Necrotic lesions and necrotic cell death characterize severe autoimmune nephritides, and contribute to local inflammation and to progression of the disease. Poly(ADP-ribose) polymerase-1 (PARP-1), a DNA repair enzyme, is involved in the induction of necrosis and is a key player in the acute and chronic inflammation. Therefore, we hypothesized that PARP-1 controls the severity of nephritis by mediating the induction of necrosis in the kidney. We used lupus and anti-glomerular basement membrane models of nephritis to determine the effects of PARP-1 on the inflammatory response in the kidney. We show in this study that PARP-1 is indeed activated during the course of glomerulonephritis. We also show that the absence of PARP-1 or its pharmacological inhibition results in milder nephritis, with lower blood urea nitrogen levels, reduced necrotic lesions, and higher survival rates. The relevance of PARP-1 showed a strong male sex specificity, and treatment of male mice with 17β-estradiol prolonged their survival during the course of nephritis. PARP-1 also regulated TNF-α expression and up-regulation of adhesion molecules, further supporting a role of PARP-1 in the inflammatory process within the kidney. Our results demonstrate that PARP-1 activation and consequent necrotic cell death play an important role in the pathogenesis of male nephritis, and suggest that PARP-1 can be a novel therapeutic target in glomerulonephritis.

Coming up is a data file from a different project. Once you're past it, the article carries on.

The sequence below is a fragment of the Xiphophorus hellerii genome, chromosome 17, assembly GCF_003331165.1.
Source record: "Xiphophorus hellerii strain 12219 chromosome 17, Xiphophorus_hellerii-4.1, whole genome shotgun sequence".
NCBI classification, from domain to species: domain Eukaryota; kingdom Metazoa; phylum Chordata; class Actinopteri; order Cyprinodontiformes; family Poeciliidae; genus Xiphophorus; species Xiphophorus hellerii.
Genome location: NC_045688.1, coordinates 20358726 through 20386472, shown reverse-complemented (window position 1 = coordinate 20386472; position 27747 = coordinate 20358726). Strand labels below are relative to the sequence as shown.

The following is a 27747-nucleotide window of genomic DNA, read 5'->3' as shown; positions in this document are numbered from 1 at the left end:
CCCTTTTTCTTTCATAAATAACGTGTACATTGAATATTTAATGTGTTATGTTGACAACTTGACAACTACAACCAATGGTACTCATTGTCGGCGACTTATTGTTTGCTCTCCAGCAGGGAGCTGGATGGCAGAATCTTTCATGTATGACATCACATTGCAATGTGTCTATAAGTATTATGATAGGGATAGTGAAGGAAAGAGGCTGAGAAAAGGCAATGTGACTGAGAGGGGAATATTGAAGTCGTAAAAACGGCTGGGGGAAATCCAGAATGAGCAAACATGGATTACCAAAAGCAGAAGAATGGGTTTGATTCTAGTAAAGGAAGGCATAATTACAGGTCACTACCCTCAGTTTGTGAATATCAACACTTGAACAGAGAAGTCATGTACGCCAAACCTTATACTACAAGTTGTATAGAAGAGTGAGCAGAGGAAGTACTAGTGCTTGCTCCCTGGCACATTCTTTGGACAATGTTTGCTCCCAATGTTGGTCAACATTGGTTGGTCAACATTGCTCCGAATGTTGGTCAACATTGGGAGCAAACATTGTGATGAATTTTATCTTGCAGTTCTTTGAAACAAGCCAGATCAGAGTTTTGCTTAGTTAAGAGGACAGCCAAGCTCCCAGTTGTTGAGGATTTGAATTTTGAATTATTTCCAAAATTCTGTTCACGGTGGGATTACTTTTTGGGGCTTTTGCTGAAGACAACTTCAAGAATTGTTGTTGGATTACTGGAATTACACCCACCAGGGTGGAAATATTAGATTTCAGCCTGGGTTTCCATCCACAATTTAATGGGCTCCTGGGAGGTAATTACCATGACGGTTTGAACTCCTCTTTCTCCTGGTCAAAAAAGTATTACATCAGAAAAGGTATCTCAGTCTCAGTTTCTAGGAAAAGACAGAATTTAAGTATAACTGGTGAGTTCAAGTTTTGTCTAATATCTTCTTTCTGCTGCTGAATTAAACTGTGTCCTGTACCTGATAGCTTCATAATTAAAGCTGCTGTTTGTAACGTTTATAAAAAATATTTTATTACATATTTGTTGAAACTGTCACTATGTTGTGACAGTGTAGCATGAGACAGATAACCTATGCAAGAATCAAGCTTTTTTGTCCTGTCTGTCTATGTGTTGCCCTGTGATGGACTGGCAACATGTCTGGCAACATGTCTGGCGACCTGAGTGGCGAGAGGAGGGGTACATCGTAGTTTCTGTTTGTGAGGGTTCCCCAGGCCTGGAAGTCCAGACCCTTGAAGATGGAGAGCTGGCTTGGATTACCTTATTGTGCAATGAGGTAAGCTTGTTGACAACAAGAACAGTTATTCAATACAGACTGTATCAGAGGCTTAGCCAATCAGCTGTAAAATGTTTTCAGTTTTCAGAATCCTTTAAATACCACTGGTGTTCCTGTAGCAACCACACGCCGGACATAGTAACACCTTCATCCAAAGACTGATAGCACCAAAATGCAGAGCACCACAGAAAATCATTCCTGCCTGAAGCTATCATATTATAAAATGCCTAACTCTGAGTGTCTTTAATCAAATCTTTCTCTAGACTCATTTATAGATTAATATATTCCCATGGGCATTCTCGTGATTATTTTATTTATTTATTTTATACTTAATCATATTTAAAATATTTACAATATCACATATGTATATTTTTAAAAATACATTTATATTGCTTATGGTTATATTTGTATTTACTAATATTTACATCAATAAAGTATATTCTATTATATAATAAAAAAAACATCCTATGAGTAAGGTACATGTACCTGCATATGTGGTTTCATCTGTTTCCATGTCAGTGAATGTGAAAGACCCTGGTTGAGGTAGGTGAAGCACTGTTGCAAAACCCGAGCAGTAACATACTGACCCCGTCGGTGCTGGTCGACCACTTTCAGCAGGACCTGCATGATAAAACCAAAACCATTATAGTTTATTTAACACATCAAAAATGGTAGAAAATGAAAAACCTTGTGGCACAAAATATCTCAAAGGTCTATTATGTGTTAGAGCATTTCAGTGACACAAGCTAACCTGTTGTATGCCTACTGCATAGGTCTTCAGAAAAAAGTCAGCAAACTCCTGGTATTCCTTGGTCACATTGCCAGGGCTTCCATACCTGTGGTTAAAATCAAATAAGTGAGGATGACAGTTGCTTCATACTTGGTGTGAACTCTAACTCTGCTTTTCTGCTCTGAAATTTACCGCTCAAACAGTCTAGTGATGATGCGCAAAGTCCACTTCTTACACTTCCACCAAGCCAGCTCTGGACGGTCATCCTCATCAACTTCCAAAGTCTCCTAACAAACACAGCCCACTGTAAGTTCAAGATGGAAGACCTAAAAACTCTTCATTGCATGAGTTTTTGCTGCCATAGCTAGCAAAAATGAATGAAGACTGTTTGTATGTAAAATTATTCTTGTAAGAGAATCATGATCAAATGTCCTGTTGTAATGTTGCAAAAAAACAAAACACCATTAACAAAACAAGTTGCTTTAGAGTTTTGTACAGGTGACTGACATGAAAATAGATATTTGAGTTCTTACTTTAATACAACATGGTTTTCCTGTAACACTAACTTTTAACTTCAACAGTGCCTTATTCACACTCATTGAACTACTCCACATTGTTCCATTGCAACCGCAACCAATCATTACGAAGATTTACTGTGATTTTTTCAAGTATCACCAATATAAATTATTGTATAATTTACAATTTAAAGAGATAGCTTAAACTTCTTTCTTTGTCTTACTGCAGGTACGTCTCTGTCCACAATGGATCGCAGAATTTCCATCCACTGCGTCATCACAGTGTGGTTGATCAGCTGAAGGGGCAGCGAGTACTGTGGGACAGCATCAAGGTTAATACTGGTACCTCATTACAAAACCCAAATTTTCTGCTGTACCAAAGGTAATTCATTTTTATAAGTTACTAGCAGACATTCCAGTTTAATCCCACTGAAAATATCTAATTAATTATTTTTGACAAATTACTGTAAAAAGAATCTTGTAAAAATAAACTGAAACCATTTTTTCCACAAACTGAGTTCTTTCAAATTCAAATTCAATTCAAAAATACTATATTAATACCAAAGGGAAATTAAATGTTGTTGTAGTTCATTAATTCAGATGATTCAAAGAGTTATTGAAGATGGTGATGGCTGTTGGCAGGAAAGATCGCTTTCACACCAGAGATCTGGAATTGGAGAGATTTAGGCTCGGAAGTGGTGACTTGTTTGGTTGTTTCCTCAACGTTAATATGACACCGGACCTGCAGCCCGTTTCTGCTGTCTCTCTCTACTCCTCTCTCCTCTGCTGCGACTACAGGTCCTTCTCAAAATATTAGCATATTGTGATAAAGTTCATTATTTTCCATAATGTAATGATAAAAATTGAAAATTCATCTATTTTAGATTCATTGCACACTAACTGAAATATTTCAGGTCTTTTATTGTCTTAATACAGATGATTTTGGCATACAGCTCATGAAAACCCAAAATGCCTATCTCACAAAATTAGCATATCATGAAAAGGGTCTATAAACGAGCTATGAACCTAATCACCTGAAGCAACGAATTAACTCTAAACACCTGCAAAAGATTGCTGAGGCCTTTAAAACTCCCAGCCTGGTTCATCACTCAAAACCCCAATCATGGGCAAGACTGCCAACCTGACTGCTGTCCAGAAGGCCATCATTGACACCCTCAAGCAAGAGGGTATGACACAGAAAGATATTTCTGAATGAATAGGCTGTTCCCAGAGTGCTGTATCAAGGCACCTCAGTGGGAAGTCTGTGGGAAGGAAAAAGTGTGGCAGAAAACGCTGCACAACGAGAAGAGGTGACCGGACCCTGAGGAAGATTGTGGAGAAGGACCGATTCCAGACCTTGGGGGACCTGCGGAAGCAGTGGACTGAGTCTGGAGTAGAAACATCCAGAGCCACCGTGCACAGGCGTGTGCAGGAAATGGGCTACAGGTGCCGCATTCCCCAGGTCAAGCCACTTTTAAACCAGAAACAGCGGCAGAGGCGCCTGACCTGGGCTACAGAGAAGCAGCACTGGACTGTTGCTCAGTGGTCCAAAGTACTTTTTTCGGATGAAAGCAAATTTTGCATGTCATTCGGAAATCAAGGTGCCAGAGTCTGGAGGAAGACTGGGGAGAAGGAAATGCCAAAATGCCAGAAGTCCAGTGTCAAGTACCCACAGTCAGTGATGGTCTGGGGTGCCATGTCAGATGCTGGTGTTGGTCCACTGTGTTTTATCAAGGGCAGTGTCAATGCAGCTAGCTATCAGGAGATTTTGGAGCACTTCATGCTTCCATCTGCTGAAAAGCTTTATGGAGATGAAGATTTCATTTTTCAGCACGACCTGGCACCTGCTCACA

ASJC Scopus subject areas
- Immunology and Allergy